I need to use a bunch of this product this spring to patch up some holes in
my cabin where the carpentryship wasn't exact. I notice they have two
formulas, one expanding more than the other one.
Tips on usage appreciated.
In some places, the gap is up to an inch. Would I be better to poke
shredded fiberglass in there using a dowel as a poker, then seal it with
Great Stuff? Or even seal it with a nice shade of caulking? Or fill it
mostly with Great Stuff, then smooth or cut smooth, then caulk over for a
Probably going to use a couple of dozen cans in all. It depends on how much
I fill up with shredded glass first, or just use the foam for the entire
void. What would you do?
The big issues with "Great Stuff" are...
Wear gloves and clothes that you won't mind tossing when you're done. It is
near impossible to get off of skin and even harder to get out of fabric. Do not
be tempted to shape it like caulk. Let it harden and then "shave" excess off
with a razor knife.
The power of the expanding foam CAN damage stuff. Be conservative. It can
crack drywall and bow metal thresholds enough that the door rubs.
If you are really going to use large quantities, get into the
commercial size stuff.
This system requires that you have cleaner for the gun. The
advantage is that you do not use up the entire can. I buy the
door and window product to avoid collateral damages. Triple
expanding can be deadly depending on the situation.
A live Singing Valentine quartet,
There's three types - Cracks/Gaps in the red can, Big Gaps in the black can
and Doors/Windows in the blue can.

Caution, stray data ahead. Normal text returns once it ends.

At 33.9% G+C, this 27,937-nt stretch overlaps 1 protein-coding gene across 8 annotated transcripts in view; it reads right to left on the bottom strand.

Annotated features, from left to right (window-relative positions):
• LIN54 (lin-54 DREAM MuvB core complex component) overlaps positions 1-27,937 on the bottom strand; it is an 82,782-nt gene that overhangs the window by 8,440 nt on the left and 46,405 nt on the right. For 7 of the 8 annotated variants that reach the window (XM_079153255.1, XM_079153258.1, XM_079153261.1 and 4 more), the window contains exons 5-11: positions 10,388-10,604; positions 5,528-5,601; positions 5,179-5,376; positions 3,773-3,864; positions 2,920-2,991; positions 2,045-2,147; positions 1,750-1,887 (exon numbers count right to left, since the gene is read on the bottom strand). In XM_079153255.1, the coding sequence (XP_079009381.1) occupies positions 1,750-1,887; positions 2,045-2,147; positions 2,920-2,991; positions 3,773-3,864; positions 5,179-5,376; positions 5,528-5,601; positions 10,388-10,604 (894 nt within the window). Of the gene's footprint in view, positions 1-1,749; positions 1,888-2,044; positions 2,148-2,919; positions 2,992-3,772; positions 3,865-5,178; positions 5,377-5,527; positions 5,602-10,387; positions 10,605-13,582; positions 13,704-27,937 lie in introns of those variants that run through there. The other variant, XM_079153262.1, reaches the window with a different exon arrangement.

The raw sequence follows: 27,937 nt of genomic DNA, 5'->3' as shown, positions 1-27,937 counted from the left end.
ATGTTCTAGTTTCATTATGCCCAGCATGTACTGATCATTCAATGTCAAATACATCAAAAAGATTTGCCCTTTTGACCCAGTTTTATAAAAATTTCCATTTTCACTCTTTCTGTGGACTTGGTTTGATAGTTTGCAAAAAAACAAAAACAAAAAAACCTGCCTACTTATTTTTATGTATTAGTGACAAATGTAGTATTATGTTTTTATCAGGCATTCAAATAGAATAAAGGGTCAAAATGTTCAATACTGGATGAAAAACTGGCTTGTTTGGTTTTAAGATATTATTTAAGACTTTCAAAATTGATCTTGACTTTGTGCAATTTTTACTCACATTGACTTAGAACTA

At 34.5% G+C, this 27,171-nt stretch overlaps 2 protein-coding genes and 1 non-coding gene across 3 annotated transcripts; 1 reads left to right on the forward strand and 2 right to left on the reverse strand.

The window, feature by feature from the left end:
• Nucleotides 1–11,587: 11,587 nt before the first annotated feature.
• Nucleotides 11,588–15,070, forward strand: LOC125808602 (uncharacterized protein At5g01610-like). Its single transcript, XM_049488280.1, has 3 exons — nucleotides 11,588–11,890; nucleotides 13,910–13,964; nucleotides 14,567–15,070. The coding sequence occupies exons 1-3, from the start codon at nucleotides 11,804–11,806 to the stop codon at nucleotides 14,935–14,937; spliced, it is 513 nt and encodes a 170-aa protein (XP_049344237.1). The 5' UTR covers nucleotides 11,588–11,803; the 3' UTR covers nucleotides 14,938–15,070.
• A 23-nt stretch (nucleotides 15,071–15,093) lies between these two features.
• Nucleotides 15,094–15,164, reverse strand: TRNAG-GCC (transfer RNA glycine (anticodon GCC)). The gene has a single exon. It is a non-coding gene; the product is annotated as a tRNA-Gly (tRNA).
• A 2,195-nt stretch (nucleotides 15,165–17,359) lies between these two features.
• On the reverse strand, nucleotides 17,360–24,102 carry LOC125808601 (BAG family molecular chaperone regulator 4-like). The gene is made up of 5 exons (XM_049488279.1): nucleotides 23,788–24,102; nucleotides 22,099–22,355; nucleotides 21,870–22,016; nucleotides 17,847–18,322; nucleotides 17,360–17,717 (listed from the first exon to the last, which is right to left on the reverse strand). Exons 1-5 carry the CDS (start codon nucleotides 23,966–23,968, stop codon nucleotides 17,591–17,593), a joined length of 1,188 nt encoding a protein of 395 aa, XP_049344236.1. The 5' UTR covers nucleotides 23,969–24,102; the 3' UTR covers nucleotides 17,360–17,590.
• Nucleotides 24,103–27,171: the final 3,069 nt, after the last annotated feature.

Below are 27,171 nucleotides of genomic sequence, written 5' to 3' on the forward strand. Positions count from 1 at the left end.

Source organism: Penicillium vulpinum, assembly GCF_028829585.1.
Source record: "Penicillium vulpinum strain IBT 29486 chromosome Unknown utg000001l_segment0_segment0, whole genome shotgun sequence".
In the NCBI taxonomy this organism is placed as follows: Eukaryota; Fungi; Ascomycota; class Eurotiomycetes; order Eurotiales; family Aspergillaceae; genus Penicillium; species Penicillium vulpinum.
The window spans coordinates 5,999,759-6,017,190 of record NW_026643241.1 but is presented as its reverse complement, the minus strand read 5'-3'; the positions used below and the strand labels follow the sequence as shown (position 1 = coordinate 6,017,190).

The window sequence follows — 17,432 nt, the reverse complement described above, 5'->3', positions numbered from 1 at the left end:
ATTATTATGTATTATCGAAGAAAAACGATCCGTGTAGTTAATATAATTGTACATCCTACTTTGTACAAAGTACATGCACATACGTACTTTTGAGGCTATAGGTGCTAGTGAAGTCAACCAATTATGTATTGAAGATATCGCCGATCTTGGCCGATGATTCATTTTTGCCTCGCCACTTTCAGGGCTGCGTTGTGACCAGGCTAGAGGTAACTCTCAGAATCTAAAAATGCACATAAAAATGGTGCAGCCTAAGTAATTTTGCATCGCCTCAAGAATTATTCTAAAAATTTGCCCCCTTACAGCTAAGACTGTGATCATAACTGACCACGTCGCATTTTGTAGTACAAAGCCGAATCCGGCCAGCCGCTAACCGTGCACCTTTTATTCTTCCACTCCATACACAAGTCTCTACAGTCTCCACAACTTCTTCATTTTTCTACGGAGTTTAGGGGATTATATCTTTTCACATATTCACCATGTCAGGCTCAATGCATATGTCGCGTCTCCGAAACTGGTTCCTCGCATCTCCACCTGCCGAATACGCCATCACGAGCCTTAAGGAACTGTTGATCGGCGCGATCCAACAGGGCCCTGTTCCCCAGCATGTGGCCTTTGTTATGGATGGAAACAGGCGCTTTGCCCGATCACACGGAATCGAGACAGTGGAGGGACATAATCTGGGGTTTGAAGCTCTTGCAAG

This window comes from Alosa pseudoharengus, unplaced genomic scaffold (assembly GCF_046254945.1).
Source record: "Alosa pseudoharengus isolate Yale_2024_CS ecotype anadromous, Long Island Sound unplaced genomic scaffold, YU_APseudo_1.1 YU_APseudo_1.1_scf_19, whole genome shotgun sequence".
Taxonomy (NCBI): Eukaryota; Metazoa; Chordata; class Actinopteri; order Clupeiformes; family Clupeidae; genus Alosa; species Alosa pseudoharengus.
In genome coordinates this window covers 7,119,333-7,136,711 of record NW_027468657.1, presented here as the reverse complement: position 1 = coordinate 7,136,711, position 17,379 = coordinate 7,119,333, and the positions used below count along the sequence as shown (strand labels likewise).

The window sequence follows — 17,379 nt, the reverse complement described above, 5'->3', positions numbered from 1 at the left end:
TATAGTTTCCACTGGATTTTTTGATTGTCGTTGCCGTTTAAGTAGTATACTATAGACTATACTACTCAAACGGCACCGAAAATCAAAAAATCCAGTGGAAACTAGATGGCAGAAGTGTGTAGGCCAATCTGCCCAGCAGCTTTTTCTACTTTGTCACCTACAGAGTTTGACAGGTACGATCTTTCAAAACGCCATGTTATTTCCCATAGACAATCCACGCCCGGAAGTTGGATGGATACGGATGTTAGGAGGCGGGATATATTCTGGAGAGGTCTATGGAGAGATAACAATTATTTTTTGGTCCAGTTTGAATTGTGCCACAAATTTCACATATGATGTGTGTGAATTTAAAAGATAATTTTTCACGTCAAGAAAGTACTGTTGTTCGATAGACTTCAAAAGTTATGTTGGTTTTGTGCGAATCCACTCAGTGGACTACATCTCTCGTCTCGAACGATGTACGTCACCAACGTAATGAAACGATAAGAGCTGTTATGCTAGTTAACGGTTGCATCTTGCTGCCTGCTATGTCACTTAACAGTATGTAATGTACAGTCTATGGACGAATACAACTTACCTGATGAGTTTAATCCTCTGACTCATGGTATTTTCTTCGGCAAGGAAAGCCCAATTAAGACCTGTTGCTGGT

I've found if you fill a big area with the Big Gaps stuff (2" x 5" x 22") it
cures and then over the next couple of weeks shrinks and leaves an 1/8" -
1/4" gap all the way around. The Door/Windows version cures to a harder
skin than the Cracks/Gaps plus doesn't push very hard against things so I've
settled on that kind.
For air sealing, lay a bead down all the way in and let it expand. Put in
less than you think you need until you get the hang of how much it expands.
Put some insulation on top of that if you want after it cures.
For void filling, I've found the best bet is to fill as much as possible
with a piece of XPS foam board (the pink stuff at Home Depot). Cut a piece
so there is a 1/4" gap all the way around, put it in the gap and foam around
it. Nothing magic about the 1/4" number - that's the size of the dispensing
Comes off your skin easily with acetone. Of course, acetone isn't
particularly good for you so wear thin gloves if you got 'em. My work
clothes have paint, caulk and glue on them so I can't tell if I ever got any
GS on it.
When in doubt, read the instructions on the can.
If you are just going for air sealing
Yeah, I found a couple of partially used cans in the shed from the previous
owner, and no way to get any more out of that spout. I figured getting it
all ready and using whole cans start to finish. It is 7.2 miles down to the
hardware store from my cabin, not bad. The next settlement is 30 miles from
I'm ending up with a small hardware store up there, but every time I can go
scrounge something and save a trip to town, I have to high five the nearest
Since this is just an option question, I dislike "great stuff" I've
had much better results with the latex competitor. The stuff doesn't
over expand, and cleans off clothes.
As for a finish, I've heard people tooling it(razor scraper) after it
cures and painting the stuff.
BTW, for larger gaps you can use backer rod with caulk, instead of
tom @ www.BlankHelp.com
I think you are talking about the DAP product. I've used both. The DAP latex
material is a little softer and less dense than Great Stuff. Depending on what
you plan to put on top of the foam (if anything), Great Stuff provides a
slightly stronger base for material like plastic wood.
I would use backer rod if you want to confine where you squirt the
stuff. In the future you might want to check the expanding foam that
is latex based. It cleans up with soap and water, and can be painted
Just thinking out loud....
tom @ www.YourMoneyMakingIdeas.com
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